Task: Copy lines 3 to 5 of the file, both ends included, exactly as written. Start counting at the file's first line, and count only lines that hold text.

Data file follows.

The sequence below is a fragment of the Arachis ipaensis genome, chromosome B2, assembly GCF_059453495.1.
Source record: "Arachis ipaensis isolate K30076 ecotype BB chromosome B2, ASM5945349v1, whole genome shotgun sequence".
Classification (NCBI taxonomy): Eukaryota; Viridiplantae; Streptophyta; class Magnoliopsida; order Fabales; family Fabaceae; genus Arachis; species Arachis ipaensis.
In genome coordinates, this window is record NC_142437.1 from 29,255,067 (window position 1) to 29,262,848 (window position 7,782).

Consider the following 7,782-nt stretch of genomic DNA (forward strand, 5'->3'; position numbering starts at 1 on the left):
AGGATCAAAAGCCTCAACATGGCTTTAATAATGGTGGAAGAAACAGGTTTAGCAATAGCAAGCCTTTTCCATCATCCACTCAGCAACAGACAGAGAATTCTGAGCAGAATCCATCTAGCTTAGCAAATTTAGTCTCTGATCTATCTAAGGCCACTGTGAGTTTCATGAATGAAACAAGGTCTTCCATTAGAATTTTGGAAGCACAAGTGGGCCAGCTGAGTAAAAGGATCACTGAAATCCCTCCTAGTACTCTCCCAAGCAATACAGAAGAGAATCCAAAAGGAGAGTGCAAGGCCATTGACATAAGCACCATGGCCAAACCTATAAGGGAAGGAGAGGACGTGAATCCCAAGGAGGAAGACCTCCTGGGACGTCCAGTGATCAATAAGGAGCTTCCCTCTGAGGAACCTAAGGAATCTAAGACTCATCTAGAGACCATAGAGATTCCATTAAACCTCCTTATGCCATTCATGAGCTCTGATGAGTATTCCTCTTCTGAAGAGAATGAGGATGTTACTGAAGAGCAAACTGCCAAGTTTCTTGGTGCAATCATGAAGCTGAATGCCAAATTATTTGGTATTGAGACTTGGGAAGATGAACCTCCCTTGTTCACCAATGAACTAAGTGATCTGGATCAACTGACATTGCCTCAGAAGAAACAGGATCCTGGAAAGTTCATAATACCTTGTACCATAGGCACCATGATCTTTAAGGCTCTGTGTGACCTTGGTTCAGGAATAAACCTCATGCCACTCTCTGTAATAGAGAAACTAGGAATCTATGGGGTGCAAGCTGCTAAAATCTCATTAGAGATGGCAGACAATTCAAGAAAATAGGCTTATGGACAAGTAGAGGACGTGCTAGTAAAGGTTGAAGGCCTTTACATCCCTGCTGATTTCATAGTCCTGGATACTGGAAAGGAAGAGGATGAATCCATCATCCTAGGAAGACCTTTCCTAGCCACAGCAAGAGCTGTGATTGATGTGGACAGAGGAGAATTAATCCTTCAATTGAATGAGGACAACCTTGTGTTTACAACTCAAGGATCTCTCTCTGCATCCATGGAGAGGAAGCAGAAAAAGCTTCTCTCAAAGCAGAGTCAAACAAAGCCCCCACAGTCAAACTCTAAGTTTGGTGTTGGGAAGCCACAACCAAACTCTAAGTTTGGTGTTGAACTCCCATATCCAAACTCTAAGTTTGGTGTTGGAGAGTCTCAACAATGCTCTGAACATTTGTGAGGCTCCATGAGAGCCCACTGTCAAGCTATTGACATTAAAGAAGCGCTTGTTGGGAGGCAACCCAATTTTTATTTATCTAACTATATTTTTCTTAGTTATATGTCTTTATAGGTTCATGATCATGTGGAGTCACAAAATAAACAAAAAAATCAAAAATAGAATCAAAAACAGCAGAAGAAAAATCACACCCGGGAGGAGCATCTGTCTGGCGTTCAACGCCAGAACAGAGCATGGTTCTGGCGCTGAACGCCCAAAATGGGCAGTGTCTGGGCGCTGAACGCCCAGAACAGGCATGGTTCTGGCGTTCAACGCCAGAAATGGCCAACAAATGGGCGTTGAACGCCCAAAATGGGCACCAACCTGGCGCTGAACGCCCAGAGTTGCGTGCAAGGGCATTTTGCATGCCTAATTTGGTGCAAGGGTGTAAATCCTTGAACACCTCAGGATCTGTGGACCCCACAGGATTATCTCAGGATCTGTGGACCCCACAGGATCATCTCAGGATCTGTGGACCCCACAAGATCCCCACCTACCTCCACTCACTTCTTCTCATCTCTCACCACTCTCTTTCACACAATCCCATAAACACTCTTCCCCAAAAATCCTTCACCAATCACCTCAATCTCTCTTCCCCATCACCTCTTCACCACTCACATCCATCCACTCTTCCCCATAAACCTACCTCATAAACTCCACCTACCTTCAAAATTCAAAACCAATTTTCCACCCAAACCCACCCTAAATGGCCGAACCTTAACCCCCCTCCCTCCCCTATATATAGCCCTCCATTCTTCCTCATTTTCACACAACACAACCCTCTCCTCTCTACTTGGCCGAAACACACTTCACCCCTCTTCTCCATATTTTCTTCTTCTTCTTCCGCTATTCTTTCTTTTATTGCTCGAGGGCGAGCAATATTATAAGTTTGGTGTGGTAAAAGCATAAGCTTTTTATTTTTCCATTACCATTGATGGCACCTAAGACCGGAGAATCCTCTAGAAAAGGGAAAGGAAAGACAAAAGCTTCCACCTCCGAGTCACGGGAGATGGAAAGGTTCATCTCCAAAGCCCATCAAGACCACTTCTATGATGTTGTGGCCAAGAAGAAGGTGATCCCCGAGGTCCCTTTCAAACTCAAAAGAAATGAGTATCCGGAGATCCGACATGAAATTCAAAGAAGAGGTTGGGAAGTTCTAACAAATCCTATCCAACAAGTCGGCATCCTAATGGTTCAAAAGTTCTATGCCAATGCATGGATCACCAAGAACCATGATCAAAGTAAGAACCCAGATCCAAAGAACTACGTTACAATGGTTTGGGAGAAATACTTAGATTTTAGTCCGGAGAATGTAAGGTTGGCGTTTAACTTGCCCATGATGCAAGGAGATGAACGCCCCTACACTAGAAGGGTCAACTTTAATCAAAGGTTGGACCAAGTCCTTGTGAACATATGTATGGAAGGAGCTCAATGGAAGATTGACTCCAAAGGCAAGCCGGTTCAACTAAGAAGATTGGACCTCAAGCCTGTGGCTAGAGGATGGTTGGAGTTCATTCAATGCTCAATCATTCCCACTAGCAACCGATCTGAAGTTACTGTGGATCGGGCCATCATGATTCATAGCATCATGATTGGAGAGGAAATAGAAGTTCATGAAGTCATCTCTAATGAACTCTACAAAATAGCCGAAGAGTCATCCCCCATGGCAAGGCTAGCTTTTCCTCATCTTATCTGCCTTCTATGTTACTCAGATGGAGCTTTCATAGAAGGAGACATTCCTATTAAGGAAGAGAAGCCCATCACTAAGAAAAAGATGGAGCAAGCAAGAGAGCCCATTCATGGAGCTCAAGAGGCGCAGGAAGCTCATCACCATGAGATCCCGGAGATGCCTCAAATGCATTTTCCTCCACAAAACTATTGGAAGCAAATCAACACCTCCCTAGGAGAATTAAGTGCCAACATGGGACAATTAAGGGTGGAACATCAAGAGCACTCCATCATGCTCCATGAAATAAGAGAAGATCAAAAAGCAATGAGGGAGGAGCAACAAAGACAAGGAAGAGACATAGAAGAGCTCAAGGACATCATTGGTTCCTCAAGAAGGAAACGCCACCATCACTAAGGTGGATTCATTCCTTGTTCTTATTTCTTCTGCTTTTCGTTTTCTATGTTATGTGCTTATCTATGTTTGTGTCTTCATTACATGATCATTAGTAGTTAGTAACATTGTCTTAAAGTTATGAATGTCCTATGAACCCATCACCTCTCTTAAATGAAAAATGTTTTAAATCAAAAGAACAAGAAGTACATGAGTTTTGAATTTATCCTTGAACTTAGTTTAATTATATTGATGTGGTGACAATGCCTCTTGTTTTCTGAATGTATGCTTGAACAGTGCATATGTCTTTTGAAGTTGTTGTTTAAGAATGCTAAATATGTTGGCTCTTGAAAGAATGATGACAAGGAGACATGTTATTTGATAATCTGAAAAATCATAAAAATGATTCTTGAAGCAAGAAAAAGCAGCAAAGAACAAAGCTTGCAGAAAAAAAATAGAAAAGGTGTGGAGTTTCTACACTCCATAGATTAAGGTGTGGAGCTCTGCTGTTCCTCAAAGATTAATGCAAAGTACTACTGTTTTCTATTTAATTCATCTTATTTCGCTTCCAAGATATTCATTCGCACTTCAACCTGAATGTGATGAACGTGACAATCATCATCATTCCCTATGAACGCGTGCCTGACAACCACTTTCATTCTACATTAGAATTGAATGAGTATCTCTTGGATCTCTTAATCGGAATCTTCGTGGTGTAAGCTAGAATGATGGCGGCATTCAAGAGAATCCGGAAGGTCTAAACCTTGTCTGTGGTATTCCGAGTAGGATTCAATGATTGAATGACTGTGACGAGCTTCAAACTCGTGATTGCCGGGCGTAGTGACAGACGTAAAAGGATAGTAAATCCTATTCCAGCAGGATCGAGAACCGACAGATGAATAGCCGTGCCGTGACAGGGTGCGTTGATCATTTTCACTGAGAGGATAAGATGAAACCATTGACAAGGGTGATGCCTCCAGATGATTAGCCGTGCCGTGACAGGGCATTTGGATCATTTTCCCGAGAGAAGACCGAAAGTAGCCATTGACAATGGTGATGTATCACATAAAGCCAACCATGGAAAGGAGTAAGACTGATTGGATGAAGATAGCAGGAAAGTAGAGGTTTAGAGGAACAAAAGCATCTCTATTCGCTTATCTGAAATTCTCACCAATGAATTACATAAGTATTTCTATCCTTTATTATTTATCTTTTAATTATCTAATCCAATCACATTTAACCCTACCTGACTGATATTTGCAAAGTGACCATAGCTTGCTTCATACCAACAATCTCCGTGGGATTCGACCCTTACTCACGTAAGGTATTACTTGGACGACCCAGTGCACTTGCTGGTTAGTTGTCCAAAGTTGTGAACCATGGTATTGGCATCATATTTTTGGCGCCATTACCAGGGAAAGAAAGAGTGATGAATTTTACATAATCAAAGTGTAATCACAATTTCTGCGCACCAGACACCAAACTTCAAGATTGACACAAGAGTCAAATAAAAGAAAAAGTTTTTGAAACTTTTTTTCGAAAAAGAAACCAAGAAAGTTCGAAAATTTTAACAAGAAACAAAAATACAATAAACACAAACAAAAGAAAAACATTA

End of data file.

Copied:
Classification (NCBI taxonomy): Eukaryota; Viridiplantae; Streptophyta; class Magnoliopsida; order Fabales; family Fabaceae; genus Arachis; species Arachis ipaensis.
In genome coordinates, this window is record NC_142437.1 from 29,255,067 (window position 1) to 29,262,848 (window position 7,782).

Consider the following 7,782-nt stretch of genomic DNA (forward strand, 5'->3'; position numbering starts at 1 on the left):